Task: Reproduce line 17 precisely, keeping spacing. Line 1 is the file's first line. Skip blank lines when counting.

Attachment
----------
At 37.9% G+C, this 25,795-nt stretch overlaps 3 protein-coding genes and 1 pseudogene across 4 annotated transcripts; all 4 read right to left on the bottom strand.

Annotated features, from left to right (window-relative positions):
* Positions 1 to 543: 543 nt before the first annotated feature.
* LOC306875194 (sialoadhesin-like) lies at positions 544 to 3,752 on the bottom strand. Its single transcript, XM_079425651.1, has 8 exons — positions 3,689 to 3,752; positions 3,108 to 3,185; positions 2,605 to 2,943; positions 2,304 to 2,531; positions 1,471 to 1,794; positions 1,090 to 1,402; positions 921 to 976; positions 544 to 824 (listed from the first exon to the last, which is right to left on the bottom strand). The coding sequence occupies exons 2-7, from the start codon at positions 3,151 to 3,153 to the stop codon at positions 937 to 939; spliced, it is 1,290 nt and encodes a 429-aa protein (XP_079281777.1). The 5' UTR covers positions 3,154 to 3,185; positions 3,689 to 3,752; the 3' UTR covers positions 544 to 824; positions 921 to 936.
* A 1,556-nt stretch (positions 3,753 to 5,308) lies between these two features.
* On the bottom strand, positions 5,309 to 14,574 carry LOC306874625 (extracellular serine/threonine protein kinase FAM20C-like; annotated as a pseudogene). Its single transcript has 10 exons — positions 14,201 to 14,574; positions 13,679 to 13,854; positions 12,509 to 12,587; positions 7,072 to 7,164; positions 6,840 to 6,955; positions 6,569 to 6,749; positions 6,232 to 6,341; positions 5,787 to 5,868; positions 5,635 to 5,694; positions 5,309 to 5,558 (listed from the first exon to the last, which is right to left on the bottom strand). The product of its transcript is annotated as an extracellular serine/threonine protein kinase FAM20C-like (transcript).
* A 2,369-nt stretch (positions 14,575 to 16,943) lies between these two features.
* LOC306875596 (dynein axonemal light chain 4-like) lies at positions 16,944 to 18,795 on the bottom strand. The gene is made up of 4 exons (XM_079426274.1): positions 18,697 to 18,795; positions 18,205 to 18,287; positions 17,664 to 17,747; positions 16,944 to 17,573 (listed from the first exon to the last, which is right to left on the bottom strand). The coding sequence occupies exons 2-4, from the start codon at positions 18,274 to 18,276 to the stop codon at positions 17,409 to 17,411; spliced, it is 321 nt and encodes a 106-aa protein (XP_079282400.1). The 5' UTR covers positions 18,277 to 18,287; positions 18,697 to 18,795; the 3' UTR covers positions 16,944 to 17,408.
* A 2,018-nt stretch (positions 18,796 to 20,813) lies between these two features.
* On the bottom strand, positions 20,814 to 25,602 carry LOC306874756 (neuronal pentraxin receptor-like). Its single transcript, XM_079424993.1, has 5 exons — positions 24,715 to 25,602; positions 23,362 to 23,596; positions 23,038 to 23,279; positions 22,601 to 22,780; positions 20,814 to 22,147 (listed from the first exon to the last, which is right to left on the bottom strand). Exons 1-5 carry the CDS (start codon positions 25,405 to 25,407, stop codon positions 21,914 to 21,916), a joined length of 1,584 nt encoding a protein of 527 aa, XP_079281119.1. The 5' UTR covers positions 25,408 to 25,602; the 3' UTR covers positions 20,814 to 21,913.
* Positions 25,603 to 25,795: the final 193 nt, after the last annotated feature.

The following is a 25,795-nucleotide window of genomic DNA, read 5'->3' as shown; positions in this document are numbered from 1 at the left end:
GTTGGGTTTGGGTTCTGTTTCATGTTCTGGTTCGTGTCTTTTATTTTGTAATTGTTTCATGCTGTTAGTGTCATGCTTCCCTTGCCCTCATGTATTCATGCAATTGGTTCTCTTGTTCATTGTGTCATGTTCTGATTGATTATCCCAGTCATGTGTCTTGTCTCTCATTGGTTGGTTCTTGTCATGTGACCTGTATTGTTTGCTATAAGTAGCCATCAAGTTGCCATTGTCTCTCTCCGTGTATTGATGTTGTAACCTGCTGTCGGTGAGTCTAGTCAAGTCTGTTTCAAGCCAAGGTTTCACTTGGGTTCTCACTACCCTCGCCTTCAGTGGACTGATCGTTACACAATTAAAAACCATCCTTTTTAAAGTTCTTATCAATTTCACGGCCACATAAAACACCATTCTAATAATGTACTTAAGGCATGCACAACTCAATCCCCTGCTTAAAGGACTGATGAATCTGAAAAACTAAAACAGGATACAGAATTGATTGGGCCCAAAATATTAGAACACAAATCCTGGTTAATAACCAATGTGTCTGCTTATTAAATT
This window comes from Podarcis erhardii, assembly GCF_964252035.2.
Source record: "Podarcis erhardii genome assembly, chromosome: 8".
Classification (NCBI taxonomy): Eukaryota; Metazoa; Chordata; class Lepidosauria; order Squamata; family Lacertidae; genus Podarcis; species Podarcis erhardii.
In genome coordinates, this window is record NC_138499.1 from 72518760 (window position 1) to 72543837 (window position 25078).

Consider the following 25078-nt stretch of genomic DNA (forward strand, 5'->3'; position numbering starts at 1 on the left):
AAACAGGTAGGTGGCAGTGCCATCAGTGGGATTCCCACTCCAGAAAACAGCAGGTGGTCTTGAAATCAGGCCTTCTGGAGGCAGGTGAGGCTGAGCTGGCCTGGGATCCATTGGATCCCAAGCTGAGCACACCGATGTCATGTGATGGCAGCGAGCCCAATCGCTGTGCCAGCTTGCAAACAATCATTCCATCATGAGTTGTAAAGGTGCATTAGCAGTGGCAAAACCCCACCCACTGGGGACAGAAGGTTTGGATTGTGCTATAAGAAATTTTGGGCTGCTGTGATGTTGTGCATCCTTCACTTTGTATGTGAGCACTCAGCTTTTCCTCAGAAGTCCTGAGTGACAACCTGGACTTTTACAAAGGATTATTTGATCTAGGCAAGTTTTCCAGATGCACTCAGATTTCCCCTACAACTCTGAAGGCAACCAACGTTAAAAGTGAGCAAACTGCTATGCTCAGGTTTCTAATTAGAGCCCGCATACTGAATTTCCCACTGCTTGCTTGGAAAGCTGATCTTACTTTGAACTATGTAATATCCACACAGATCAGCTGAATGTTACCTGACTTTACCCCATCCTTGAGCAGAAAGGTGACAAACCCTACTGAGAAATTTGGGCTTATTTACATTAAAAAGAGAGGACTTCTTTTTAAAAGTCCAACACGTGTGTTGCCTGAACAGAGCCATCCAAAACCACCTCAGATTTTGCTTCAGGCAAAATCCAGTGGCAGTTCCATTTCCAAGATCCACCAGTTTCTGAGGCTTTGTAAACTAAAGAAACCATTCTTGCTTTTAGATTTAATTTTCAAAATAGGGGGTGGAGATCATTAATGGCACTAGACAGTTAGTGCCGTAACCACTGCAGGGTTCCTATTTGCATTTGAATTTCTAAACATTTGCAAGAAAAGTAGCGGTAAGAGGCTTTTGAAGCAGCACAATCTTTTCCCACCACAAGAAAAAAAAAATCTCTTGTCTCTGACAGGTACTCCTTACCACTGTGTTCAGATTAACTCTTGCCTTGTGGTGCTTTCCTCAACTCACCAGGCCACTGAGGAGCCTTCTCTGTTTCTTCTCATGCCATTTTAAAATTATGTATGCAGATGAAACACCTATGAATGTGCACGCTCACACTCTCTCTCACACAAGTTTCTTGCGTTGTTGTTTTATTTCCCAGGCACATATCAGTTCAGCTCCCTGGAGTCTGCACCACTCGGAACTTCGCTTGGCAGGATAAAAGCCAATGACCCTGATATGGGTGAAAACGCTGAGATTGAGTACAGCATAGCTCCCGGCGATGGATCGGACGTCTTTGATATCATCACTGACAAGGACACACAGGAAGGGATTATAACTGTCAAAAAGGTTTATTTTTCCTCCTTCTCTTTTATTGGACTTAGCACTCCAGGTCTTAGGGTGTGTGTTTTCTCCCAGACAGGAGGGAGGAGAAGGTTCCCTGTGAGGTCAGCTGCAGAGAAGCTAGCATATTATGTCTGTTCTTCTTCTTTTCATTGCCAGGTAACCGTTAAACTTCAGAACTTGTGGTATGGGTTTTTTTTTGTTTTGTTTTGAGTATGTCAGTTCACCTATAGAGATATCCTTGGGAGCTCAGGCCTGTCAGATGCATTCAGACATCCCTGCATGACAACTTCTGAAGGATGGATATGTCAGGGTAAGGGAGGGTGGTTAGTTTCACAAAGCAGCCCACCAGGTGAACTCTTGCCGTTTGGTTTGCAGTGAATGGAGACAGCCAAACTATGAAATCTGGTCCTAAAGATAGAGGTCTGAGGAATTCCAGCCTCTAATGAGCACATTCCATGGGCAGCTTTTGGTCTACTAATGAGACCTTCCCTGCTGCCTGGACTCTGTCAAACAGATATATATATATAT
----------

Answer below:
In genome coordinates, this window is record NC_138499.1 from 72518760 (window position 1) to 72543837 (window position 25078).